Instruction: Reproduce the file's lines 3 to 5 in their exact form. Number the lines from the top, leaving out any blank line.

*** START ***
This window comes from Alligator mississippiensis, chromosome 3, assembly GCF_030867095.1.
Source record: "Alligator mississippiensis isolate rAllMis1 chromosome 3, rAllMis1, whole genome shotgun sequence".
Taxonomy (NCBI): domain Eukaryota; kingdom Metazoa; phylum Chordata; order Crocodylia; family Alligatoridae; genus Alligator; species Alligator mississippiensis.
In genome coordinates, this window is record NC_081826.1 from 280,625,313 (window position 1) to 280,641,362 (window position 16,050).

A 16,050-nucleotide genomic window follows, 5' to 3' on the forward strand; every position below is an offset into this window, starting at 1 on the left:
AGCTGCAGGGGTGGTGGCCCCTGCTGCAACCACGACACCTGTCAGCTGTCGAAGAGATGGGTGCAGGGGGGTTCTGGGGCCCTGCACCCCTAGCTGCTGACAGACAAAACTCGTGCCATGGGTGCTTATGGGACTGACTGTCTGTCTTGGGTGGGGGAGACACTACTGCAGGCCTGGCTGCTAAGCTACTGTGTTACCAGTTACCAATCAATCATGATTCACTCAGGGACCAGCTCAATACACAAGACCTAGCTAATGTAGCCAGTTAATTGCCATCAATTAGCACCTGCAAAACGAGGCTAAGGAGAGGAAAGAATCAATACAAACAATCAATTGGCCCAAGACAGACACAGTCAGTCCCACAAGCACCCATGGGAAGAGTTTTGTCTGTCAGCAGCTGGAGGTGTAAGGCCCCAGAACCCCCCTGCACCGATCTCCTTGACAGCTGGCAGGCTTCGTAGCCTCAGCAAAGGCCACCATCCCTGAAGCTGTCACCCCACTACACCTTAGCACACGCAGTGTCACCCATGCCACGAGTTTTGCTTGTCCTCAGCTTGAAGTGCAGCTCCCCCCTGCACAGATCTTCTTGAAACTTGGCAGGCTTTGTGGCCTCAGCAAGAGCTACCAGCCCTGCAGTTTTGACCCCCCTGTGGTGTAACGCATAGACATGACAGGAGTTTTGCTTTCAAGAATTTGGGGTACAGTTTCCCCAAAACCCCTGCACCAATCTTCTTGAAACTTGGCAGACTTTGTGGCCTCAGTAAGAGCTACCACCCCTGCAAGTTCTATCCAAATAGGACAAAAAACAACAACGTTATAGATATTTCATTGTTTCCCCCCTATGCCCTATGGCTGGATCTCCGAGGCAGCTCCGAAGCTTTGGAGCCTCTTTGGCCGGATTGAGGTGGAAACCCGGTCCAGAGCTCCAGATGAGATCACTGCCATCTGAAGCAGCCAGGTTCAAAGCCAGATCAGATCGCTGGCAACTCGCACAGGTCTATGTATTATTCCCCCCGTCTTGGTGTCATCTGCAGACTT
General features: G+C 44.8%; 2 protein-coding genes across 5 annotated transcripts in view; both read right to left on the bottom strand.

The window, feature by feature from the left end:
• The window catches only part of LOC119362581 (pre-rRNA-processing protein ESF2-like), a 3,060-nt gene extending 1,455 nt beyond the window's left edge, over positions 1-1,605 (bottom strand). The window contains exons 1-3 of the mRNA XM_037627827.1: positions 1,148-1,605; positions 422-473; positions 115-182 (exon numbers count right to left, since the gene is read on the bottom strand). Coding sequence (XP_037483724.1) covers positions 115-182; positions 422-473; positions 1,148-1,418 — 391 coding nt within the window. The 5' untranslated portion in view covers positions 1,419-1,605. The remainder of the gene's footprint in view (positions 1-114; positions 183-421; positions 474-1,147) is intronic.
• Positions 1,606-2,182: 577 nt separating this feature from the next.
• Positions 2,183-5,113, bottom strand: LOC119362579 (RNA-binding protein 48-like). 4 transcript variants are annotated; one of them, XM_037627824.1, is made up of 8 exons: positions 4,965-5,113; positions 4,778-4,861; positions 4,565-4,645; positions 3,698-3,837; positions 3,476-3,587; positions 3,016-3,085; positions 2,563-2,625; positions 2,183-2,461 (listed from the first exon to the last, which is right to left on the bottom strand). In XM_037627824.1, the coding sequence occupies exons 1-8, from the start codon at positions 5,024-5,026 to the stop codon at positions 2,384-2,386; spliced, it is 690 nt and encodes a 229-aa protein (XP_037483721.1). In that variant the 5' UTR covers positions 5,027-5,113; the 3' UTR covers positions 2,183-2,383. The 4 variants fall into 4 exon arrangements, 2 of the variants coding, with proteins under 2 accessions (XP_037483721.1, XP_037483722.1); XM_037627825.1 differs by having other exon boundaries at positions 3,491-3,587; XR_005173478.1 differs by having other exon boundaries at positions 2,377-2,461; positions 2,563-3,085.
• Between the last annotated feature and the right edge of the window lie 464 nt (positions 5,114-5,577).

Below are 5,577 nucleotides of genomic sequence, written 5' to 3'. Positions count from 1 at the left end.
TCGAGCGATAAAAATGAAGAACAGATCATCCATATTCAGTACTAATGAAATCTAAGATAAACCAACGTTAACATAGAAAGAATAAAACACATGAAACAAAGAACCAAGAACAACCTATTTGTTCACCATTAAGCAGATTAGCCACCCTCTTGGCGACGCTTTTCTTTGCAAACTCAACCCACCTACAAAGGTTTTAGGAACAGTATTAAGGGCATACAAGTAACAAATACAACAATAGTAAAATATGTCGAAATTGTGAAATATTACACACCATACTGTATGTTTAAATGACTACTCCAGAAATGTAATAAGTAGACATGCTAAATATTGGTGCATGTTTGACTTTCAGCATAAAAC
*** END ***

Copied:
Taxonomy (NCBI): domain Eukaryota; kingdom Metazoa; phylum Chordata; order Crocodylia; family Alligatoridae; genus Alligator; species Alligator mississippiensis.
In genome coordinates, this window is record NC_081826.1 from 280,625,313 (window position 1) to 280,641,362 (window position 16,050).

A 16,050-nucleotide genomic window follows, 5' to 3' on the forward strand; every position below is an offset into this window, starting at 1 on the left: